Few lawmakers are as outspoken about the end of the war in Afghanistan as Michael Waltz, a Republican from Florida’s 6th Congressional District.
In recent weeks, Waltz has called on President Joe Biden to “reverse course,” relaunch military operations in the region, and “crush the Taliban offensive by committing American air power” supported by “special forces.” The Florida congressman has warned darkly of an “Al-Qaeda 3.0” and stated that no negotiations should take place with the Taliban “until the situation is stabilized militarily.”
Leading this push, in the pages of newspapers, over talk radio, and on cable television, Waltz couches his advocacy in his identity and experience. Not only is he a sitting memer of Congress, but he is a former Green Beret, a former aide to Dick Cheney, and “a father … sickened by what’s to come for the Afghan women and girls that are being mercilessly abused by the Taliban and sold into sex slavery,” as he wrote in opinion column published last week in Fox News.
There’s one crucial part of Waltz’s experience he tends to leave out: Before his successful run for Congress in 2018, he managed a lucrative defense contracting firm with offices in Afghanistan. The company was recently sold to Pacific Architects and Engineers, or PAE, one of the largest war contractors the U.S. has hired to train and mentor Afghan security forces. The deal personally enriched Waltz by up to $26 million, a figure made public by a filing disclosed this month.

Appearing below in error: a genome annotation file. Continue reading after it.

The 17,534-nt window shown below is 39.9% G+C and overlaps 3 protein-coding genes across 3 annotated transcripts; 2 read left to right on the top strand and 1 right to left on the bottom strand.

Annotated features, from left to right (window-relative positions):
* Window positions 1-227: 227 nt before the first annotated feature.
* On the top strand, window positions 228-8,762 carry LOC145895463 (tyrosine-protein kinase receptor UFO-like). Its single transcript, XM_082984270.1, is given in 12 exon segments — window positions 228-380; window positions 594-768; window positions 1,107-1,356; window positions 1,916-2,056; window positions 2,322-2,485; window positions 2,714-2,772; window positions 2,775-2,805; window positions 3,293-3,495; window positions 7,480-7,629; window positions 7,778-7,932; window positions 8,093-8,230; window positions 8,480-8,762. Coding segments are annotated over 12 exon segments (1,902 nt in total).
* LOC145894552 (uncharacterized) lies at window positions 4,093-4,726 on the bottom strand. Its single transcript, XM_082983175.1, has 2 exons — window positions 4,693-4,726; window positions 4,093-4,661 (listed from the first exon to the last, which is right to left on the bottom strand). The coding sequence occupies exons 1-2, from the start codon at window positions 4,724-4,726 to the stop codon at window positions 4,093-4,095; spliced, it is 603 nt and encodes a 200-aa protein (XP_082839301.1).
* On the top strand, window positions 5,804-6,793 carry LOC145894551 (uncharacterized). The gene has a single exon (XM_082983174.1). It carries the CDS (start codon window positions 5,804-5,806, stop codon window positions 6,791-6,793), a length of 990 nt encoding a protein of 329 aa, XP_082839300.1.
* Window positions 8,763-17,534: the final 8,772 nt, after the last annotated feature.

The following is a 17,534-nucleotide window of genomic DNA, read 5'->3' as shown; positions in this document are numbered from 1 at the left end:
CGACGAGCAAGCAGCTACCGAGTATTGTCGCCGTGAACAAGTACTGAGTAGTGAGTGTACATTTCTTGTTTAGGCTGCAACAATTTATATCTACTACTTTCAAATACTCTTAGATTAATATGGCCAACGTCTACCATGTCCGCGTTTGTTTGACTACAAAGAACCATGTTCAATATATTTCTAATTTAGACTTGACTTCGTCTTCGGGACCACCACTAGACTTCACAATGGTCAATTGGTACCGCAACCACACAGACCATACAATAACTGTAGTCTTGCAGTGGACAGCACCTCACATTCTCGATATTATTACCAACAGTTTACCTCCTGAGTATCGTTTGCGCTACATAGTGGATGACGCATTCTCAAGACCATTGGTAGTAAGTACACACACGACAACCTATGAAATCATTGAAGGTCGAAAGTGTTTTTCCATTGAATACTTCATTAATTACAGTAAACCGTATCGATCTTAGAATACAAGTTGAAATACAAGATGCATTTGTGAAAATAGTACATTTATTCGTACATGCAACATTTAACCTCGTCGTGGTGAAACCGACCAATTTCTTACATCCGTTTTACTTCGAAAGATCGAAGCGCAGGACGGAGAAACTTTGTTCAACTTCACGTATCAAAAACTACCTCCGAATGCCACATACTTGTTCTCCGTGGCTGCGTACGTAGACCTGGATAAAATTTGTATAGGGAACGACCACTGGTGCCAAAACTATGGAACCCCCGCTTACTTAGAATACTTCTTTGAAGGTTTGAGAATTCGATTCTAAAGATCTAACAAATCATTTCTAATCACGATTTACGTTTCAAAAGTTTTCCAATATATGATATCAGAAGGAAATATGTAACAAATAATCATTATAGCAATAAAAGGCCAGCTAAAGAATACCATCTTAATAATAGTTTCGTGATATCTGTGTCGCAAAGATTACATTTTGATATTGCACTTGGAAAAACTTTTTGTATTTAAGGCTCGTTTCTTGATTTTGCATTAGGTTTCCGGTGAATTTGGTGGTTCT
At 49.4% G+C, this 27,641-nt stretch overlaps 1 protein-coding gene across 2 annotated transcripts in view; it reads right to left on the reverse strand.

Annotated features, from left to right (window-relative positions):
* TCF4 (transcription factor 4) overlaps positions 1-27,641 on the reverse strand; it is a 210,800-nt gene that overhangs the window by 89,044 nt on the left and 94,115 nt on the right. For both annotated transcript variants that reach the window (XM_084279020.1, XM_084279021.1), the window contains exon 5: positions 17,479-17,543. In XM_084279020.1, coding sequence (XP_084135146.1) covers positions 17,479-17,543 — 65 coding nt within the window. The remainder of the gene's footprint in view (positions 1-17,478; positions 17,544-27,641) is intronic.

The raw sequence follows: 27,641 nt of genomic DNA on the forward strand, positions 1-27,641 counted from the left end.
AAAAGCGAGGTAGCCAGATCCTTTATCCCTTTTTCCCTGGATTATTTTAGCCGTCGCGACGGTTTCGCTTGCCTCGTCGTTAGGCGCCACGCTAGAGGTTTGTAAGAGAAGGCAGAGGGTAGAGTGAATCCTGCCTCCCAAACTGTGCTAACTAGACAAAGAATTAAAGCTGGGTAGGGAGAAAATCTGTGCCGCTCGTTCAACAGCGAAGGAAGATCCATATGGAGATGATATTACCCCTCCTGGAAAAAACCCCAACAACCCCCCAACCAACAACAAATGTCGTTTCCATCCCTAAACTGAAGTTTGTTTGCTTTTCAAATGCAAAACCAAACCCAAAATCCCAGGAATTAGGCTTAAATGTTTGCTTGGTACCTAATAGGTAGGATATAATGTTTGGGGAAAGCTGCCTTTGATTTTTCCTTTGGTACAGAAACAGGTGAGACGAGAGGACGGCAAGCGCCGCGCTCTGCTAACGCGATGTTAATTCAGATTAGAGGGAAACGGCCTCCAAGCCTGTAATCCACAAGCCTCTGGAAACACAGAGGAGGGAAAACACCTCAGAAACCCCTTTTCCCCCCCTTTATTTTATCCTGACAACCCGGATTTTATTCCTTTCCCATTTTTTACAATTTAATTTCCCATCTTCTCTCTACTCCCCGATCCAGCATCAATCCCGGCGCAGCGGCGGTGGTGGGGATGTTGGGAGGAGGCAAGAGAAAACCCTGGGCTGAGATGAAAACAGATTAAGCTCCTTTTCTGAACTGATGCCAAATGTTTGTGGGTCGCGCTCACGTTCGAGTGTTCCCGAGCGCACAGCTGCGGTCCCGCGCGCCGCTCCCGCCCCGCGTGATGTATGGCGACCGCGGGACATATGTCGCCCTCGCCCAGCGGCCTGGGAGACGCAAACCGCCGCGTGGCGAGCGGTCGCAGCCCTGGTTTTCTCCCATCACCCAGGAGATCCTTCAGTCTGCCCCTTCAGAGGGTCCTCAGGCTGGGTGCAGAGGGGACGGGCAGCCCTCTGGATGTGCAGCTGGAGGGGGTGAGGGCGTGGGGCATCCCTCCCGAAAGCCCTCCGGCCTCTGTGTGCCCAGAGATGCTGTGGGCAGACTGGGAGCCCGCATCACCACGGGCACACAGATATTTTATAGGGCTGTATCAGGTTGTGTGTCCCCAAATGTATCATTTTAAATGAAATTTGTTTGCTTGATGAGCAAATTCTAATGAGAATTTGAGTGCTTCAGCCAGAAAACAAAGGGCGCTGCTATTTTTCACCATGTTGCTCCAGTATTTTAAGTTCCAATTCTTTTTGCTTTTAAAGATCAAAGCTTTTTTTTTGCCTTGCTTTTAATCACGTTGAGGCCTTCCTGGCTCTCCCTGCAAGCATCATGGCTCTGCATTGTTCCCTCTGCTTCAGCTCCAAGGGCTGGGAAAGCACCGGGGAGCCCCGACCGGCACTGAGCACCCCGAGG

In 2010, after stints in the military and as an adviser to the Bush administration, Waltz helped found Metis Solutions, a defense contractor that “provides strategic analysis, intelligence support, and training,” with offices in Arlington, Virgina; Tampa, Florida; Abu Dhabi, United Arab Emirates; and Kabul, Afghanistan. The company grew rapidly to 400 employees.
Led in part by Waltz, the company won coveted contracts to train special forces in Afghanistan, including a controversial program to develop artisanal mining operations in strategic villages.
“Congressman Waltz is a highly decorated army officer who served his country in uniform for the last 25 years that included combat tours in Afghanistan where he took the fight directly to the Taliban alongside Afghan forces,” said a Waltz spokesperson in a statement to The Intercept. “Additionally, he served in civilian positions where he frequently traveled to Afghanistan at his own risk to assist in building the capacity of the Afghan government and business sectors.”